Mark Twain is a favorite of mine as both a writer and philosopher. Here are some useful and humorous writing tips from him courtesy of Dan Alatorre’s blog
In an essay ripping Fenimore Cooper’s The Deerslayer, Twain wrote a long list of writerly do’s and don’t’s (“offenses against literary art”). Here are a few, abbreviated.
Some are helpful, some are just funny.
Take note, all.
The Rules of Writing (or the “Rules Governing Literary Art”) require
- That the personages in a tale shall be alive, except in the case of corpses, and that always the reader shall be able to tell the corpses from the others.
- They require that the personages in a tale, both dead and alive, shall exhibit a sufficient excuse for being there.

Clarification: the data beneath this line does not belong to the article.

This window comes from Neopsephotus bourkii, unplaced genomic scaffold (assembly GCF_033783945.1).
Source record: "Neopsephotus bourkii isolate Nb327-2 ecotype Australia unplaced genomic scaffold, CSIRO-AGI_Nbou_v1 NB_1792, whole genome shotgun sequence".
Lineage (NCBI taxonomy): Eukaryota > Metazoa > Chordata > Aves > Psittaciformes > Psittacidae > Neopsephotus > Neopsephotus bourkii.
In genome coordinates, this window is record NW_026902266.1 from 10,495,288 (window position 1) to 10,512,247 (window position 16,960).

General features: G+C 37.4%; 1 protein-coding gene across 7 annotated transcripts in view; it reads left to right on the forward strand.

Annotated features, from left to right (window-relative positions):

- They require that when the personages of a tale deal in conversation, the talk shall sound like human talk, and be talk such as human beings would be likely to talk in the given circumstances, and have a discoverable meaning, also a discoverable purpose, and a show of relevancy…
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